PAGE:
In Tesco Stores v Secretary of State for the Environment and West Oxfordshire District Council [1995] 2 All ER 636, Lord Hoffmann stated: ‘The law has always made a clear distinction between the question of whether something is a material consideration and the weight it should be given. The former is a question of law and the latter is a question of planning judgement, which is entirely a matter for the planning authority. Provided the planning authority has regard to all material considerations, it is at liberty (provided it does not lapse into Wednesbury irrationality) … to give them whatever weight the planning authority thinks fit or no weight at all’, where a decision is Wednesbury irrational if no reasonable person acting reasonably could have made it. The fact that the law regards something as a material consideration therefore involves no view about the part, if any, it should play in making decisions.

Further clarification on application in practice was given in Tesco Stores Ltd v Dundee City Council (Scotland) [2012] UKSC 13, where Lord Reed said: ‘Although a development plan has a legal status and legal effects, it is not analogous in its nature or purpose to a statute or a contract. As has often been observed, development plans are full of broad statements of policy, many of which may be mutually irreconcilable, so that in a particular case one must give way to another. In addition, many of the provisions of development plans are in language whose application to a given set of facts requires the exercise of judgement.’

In accordance with the UK’s 2012 planning policy, benchmark land value was a key metric in viability appraisals. The level at which this was determined, based on comparable market evidence reflecting planning policy considerations, strongly influenced the extent of developer contributions obtainable, including those for affordable housing. In effect it determined the trade-off between fulfilling one sustainable development objective and another, balancing the social good of affordable housing with the economic one of maintaining competitive returns for developers.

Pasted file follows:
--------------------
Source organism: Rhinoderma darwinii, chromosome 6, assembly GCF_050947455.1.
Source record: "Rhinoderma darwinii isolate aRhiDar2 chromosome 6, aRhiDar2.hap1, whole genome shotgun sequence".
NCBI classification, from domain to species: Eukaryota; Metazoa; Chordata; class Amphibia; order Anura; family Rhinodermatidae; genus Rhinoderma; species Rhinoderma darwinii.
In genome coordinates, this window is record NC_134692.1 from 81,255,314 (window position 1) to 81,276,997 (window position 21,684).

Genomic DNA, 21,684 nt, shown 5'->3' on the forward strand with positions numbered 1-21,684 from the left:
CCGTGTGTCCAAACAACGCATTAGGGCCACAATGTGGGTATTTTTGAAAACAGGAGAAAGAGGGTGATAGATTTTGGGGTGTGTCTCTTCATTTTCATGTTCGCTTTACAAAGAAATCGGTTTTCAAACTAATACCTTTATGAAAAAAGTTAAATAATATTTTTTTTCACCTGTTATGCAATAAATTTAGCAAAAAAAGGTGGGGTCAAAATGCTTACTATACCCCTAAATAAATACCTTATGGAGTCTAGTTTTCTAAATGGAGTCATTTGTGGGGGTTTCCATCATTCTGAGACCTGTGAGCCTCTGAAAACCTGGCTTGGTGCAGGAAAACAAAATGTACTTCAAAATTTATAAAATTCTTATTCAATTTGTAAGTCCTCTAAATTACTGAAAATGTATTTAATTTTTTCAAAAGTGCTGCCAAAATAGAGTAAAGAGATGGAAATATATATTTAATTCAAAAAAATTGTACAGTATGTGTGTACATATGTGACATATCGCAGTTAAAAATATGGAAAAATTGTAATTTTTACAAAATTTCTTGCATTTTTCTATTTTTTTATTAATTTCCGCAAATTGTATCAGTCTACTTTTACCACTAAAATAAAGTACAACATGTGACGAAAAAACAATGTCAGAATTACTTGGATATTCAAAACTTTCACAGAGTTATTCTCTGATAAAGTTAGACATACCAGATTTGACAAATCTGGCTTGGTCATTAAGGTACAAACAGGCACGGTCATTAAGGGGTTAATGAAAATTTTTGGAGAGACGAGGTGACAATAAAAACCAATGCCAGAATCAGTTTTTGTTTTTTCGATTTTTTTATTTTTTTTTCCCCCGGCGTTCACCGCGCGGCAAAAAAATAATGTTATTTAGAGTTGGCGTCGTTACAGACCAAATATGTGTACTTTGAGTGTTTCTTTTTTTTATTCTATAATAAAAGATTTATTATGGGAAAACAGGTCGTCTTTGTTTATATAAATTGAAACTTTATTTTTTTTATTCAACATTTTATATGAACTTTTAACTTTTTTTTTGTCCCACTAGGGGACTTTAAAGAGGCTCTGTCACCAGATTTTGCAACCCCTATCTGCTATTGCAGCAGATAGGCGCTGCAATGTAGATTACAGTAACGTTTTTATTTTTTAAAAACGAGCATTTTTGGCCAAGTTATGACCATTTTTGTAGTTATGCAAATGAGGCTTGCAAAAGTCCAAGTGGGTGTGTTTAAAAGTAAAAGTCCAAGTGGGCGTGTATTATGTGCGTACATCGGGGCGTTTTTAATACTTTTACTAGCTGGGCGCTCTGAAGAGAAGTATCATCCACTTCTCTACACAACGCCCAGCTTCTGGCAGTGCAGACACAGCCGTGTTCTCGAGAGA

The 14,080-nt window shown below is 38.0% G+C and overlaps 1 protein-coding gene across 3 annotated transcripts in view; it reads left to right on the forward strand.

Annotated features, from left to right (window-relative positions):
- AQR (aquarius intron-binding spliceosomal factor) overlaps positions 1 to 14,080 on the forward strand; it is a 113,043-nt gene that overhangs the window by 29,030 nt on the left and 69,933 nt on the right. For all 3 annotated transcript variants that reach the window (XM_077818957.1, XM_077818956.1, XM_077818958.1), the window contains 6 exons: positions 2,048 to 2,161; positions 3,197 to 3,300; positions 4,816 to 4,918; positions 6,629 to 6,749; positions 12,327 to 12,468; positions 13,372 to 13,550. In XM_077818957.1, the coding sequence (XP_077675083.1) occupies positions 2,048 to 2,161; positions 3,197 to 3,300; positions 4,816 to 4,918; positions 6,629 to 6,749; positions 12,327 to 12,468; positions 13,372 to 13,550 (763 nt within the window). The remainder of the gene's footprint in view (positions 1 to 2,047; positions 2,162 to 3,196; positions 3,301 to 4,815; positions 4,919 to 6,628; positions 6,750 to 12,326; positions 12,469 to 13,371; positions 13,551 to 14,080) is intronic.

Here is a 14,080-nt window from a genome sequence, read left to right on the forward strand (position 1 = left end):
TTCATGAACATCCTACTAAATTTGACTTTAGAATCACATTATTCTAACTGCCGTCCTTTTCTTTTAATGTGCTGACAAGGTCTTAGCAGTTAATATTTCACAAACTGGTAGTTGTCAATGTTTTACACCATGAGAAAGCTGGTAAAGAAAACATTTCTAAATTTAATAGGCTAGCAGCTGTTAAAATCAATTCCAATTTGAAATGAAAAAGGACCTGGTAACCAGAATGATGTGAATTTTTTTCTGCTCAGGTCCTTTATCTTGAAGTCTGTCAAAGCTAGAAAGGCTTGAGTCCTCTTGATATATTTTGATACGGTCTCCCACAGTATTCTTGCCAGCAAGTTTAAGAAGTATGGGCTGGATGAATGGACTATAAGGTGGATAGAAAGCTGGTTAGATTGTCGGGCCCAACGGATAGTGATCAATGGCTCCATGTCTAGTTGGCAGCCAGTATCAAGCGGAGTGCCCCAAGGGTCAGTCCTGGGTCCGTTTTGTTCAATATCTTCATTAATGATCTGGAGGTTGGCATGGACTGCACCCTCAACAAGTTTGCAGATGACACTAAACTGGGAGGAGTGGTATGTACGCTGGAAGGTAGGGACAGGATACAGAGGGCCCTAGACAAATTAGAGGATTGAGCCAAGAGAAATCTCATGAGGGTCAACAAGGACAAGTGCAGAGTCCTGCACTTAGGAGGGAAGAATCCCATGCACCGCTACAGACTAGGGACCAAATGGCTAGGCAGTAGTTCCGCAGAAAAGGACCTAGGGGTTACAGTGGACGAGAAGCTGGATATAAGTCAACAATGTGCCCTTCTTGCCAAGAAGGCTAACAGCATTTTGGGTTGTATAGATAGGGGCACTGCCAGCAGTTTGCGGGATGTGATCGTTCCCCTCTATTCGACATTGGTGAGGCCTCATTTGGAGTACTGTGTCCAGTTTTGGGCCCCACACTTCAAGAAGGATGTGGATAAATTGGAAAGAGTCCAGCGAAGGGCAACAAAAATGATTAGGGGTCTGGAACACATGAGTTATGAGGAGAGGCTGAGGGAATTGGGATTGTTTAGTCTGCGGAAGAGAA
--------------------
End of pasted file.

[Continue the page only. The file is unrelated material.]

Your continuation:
In a postscript to a judicial review decision on Parkhurst Road Ltd v Secretary of State (2018) EWHC 991 (Admin) on the matter, Mr Justice Holgate commented on the tension between the development plan and the land market. When estimating a benchmark land value for a site, the application of the market evidence should ‘reflect’ and not ‘buck’ relevant planning policies, he said, including those for affordable housing.

On the other hand, the proper application of planning policies should be ‘informed by’, and not ‘buck’, an analysis of market evidence that reflects those policies, or where appropriate, is adjusted to do so. Mr Justice Holgate went on to say that realism is needed when these matters are taken into account in decision-making. So, a judgement may need to be made on relaxing one or more planning requirements or objectives where that would render a development on the site in question non-viable according to a viability case using land values that have adequately taken planning policies into account. The policy context has changed since Parkhurst Road, with less emphasis on the economic returns to developers and landowners. The principles nevertheless bear remembering.

Although the law and national policy allow for flexibility at local level in formulation and application, it is not intended that local planning authorities take decisions that undermine the objectives of their plans. What is intended is that this way, over time, the land market will adjust to factor in the costs of achieving the planning policy’s aims.

Tony Mulhall MRICS is associate director, professional standards, land, at RICS